Tag Archives: meals

Sunday day of rest?

sunday rest day

Sometimes these sayings make us smile with irony don’t they. Sunday back to school tomorrow or Tuesday in South Australia so parent swill be running around getting things ready for the beginning of the week. School bags may be being cleaned out of last terms rubbish,  notes and in some cases mouldy lunches in lunch boxes.

Are you planning lunches or playing it by chance, went shopping yesterday for the required items? what do you send? If anyone has any great suggestions send them in and we’ll publish them. My daughter didn’t like to eat so she in primary school had lettuce sandwiches, they consisted of 2 pieces of white bread, margarine, cut up lettuce and that was all. She never ate vegemite spread so that made simple sandwiches hard.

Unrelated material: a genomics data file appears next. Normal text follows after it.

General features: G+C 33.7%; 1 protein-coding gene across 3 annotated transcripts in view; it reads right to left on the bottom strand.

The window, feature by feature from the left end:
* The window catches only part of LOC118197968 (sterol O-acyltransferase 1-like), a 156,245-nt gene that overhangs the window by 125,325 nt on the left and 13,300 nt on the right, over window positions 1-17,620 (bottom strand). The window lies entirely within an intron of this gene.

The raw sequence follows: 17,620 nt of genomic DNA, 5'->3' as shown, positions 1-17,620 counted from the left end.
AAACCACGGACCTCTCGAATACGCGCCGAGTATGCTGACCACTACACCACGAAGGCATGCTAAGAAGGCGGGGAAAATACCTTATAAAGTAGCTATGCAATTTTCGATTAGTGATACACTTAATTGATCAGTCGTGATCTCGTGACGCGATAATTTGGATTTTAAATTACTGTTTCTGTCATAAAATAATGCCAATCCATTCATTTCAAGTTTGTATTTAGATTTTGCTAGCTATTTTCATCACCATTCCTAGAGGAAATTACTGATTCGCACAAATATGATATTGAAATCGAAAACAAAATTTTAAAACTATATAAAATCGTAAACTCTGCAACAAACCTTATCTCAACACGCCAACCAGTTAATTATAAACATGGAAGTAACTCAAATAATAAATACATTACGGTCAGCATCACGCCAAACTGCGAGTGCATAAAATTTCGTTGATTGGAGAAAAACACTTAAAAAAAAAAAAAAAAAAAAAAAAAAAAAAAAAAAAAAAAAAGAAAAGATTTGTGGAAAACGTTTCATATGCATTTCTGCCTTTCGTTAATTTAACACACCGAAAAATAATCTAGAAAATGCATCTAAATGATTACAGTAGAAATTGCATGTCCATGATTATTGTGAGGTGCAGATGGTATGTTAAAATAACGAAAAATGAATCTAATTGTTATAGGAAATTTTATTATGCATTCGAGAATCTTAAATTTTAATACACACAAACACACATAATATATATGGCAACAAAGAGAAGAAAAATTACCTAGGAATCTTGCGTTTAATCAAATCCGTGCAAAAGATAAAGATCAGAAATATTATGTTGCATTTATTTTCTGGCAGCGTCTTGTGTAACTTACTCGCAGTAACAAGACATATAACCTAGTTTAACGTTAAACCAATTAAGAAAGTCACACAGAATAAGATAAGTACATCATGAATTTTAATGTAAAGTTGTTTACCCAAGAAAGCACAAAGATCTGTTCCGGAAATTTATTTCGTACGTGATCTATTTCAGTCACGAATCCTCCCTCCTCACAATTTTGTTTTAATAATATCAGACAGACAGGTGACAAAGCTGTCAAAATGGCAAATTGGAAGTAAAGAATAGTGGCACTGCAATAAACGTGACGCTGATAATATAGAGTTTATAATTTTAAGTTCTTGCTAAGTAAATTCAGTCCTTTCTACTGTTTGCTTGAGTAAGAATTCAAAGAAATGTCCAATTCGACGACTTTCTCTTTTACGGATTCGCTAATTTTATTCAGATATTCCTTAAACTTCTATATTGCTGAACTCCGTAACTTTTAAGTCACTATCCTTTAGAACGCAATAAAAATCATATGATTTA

Sunday night dinner? that’s always a rush as well, for going back to school one can’t go past a good hearty spaghetti bolognaise, most of you would have a great recipe. You can use beef, lamb or pork mince, head to the butcher in your area even in the supermarket the quality of these meats in Australia is great. We love our beef mince here, it’s grass-fed, healthy and gluten free.

spaghetti bol

The pasta is great for kids and for those scared of carbs, you only need 100 grams per serve, add the sauce and sprinkle with parmesan. To get the kids involved in helping , do some garlic bread, cut a long french stick or small rolls or even sliced bread, place some soft butter or margarine in a bowl with some minced garlic, spread the butter on both sides of the bread or rolls wrap in al foil and place in oven for 30 minutes. With sliced bread I place it directly on the grill plate and grill each side rather than bake. Cut and serve.